30th November 2014 – by Tom Dyson - europeangeostrategy.org
European defence budgets face a context of long-term fiscal austerity. At the same time, European states are facing an intensity of security challenges unprecedented since the fall of the Soviet Union, including the resurgence of Russia and instability in the Middle East and Africa. In the context of the ‘Asia pivot’ in United States (US) defence and security policy these challenges will necessitate increased European burden-sharing within the North Atlantic Treaty Organisation (NATO) as well as the development of greater European military autonomy from the US through the European Union’s (EU) Common Security and Defence Policy (CSDP). This fiscal and strategic environment creates a clear imperative for all European militaries to consider how to enhance efficiency in defence spending by pooling and sharing capabilities.
However, the EU’s Ghent Framework and NATO’s Smart Defence have made only limited progress in fostering greater specialisation by national militaries. Where substantial cooperation has occurred, it has taken place on a bi-lateral basis, such as the 2010 Anglo-French Lancaster House Treaties and 2014 Anglo-French Brize-Norton Summit. The downsides of bi-lateralism are evident in the outcomes of defence cuts in Europe which, in the absence of multilateral coordination, are largely leading to specialisation by ‘default’ rather than ‘design’.
The downsides of bi-lateralism are evident in the outcomes of defence cuts in Europe
Britain has traditionally viewed the development of high-end capabilities within the CSDP as anathema, preferring instead to leave higher-intensity operations to NATO. Nevertheless, under the Labour Government (1997-2010) British policy toward the CSDP adopted a broadly pragmatic approach that sought to find common ground with European states, such as France, which sought greater autonomy from the Atlantic Alliance. Indeed, Britain was a central actor in the development of key CSDP initiatives such as the 1998 St Malo Accord and the 2003 EU Battlegroups Initiative.
However, the British approach to CSDP under the Conservative-Liberal coalition (2010-present) has become less willing to countenance any measures which may challenge the centrality of NATO to European defence. Hence the United Kingdom (UK) has failed to make use of the opportunities that the EU affords to identify and overcome European capability shortfalls. The urgency of the challenges of austerity and the contemporary security environment now require a return to a more pragmatic approach by the UK that recognises the opportunities for complementarity between the Ghent Framework and Smart Defence.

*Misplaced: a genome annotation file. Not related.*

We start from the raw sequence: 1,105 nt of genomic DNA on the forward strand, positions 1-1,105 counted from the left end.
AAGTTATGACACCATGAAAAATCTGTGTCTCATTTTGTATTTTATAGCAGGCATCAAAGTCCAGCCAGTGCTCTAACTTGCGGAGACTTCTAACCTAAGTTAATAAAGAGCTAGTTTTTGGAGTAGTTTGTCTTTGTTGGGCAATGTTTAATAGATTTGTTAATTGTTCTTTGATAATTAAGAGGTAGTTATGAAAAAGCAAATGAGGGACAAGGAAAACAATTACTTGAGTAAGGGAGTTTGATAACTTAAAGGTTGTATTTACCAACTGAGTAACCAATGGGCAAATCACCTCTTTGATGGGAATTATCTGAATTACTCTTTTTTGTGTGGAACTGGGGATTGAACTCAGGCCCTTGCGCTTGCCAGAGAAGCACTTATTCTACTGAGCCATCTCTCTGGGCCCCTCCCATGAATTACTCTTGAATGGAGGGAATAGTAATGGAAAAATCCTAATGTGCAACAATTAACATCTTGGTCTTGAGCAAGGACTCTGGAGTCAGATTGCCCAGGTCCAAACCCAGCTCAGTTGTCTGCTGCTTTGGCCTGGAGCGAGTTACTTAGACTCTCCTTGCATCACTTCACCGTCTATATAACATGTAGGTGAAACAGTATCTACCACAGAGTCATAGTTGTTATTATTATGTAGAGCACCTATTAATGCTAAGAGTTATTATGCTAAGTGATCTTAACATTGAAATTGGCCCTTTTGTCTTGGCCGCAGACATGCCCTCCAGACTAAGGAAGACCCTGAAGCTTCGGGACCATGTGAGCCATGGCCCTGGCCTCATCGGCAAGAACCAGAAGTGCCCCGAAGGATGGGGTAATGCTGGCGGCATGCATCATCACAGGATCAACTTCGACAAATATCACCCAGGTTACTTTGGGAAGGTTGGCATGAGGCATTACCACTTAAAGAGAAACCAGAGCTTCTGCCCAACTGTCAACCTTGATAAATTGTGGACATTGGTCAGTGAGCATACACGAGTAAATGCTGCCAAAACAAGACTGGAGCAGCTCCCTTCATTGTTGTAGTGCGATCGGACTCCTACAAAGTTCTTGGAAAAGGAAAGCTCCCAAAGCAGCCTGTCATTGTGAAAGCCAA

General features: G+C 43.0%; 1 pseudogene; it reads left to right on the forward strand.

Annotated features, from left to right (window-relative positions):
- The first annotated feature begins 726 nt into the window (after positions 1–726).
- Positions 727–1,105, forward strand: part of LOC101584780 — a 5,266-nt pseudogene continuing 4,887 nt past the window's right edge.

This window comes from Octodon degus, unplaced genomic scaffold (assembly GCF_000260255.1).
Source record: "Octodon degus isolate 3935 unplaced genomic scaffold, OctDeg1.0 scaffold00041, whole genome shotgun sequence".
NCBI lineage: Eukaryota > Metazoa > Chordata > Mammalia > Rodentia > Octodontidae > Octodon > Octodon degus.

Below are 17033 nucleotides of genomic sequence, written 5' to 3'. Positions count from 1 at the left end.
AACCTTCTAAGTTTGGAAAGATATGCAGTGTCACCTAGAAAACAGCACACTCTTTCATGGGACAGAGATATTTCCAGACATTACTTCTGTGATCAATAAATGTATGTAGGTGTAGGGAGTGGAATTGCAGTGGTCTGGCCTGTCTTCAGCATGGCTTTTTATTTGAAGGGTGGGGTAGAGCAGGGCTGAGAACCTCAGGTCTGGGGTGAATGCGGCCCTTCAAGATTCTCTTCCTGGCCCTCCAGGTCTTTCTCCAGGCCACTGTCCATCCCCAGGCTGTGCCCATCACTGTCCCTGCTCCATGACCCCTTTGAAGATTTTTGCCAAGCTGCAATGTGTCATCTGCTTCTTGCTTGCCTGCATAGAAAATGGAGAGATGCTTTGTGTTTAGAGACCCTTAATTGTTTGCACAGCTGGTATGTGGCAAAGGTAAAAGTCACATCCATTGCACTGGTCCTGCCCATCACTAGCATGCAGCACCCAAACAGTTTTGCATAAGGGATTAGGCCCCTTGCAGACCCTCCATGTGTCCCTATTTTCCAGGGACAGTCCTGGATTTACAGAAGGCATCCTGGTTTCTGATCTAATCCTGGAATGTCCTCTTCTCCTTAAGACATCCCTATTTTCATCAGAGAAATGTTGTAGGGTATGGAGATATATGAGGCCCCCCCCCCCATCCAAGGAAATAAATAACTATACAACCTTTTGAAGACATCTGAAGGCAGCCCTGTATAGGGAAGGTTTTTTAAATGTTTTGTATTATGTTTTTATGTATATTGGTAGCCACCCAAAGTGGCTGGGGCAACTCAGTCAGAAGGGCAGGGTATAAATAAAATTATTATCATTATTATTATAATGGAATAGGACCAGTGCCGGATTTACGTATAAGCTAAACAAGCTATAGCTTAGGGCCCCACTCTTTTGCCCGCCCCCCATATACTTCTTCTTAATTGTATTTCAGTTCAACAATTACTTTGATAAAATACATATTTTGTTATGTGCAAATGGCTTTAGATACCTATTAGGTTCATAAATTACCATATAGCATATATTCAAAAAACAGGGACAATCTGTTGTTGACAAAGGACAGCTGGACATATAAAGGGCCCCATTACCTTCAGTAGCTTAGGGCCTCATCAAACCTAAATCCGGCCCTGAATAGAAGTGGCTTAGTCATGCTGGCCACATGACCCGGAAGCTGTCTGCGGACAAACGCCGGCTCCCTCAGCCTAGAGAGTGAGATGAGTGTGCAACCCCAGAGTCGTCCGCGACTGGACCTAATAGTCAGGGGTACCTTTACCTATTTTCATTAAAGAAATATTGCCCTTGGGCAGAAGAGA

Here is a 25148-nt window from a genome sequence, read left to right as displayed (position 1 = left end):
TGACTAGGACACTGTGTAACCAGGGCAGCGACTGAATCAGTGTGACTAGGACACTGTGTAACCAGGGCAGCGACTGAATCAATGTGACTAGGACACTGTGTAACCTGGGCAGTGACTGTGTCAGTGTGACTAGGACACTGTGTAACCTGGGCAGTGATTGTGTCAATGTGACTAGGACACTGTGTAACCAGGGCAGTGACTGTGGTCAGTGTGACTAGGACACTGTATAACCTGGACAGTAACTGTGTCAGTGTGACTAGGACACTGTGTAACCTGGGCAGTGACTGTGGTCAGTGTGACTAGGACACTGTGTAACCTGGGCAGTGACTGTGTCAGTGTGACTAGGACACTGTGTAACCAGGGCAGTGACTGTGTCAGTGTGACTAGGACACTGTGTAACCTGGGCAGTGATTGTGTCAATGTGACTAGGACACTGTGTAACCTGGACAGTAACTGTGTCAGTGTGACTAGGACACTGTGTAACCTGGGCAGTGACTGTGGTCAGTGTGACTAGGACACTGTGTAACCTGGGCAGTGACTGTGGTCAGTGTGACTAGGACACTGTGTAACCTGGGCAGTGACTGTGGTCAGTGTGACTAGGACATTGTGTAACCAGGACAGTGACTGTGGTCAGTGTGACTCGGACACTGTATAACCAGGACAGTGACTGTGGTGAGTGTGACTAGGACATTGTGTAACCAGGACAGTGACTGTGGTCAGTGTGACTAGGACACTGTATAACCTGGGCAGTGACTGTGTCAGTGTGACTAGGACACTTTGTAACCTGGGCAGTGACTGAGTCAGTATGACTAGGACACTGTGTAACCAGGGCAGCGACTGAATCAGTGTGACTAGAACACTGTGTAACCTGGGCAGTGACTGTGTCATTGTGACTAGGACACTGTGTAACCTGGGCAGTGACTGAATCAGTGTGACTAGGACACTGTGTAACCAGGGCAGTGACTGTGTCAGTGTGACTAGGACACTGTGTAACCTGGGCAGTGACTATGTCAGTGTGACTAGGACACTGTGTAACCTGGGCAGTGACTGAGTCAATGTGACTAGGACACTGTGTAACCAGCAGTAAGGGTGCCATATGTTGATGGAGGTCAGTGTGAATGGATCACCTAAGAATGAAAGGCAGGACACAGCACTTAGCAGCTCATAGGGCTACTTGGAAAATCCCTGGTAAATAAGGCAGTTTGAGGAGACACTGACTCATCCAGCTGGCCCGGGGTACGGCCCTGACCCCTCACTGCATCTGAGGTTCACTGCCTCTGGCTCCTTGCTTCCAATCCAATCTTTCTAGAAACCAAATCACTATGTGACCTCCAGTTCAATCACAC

The June 2015 European Council provides an excellent opportunity for Britain to re-claim its leadership role in European defence and promote greater military specialisation ‘by design’. The first priority of the UK must be to champion the establishment of a European defence review commission. As Nick Witney has highlighted, such a commission must not only re-examine the European Security Strategy that was last updated in 2008, but also the capabilities needed to implement strategy. The ensuing dialogue about European interests and longer-term defence planning will help to decrease the level of uncertainty about the intentions of European states and permit greater coordination of defence cuts.
The June 2015 European Council provides an excellent opportunity for Britain to re-claim its leadership role in European defence
In addition, the June 2015 European Council must form a turning point in Britain’s relationship with the European Defence Agency (EDA). For too long Britain has undermined the work of the EDA by seeking to limit its budget and by pursuing bi-lateral cooperation outside its institutional structures. Britain should use the European Council to outline its intentions for leadership on greater use of the EDA as a means to coordinate specialisation with both large (France and Germany) and smaller European states and to establish clear, coordinated goals for armaments procurement and troop numbers with other European nations.
The sacrifice of a loss of British military autonomy could be minimised by building in redundancies to ensure that a military operation could proceed, should one or more European nations be unable to contribute. A small reduction in national strategic autonomy is favourable to the far greater loss in British power and influence that will ensue if Britain fails to encourage its European partners to coordinate their defence cuts. A consensus amongst the ‘Weimar Five’ about the need for a renewed impetus behind CSDP pooling and sharing initiatives has emerged in recent years. Furthermore, British leadership on pooling and sharing under CSDP would ultimately be welcomed in Washington as it would enhance Europe’s effectiveness in dealing with security challenges within its geopolitical neighbourhood and create capability synergies which would also be of use to NATO. Within such a facilitative context, British leadership on CSDP would be transformative for European defence.
British leadership on CSDP would be transformative for European defence
The re-emergence of British leadership on CSDP will, however, depend on the outcome of the May 2015 UK general election. Should one party emerge with a workable majority, a window of opportunity will emerge to allow British CSDP policy to be driven by its strategic interests rather than the insularity of the UK Independence Party and Tory backbenchers. The 2015 Strategic Defence and Security Review which will follow shortly after the general election would then provide an ideal opportunity to integrate ‘specialisation by design’ into British and European defence policy.
This article is part of the “National Perspectives and CSDP” special focus series being published by European Geostrategy. It is the first contribution from a British perspective. Read more about the series.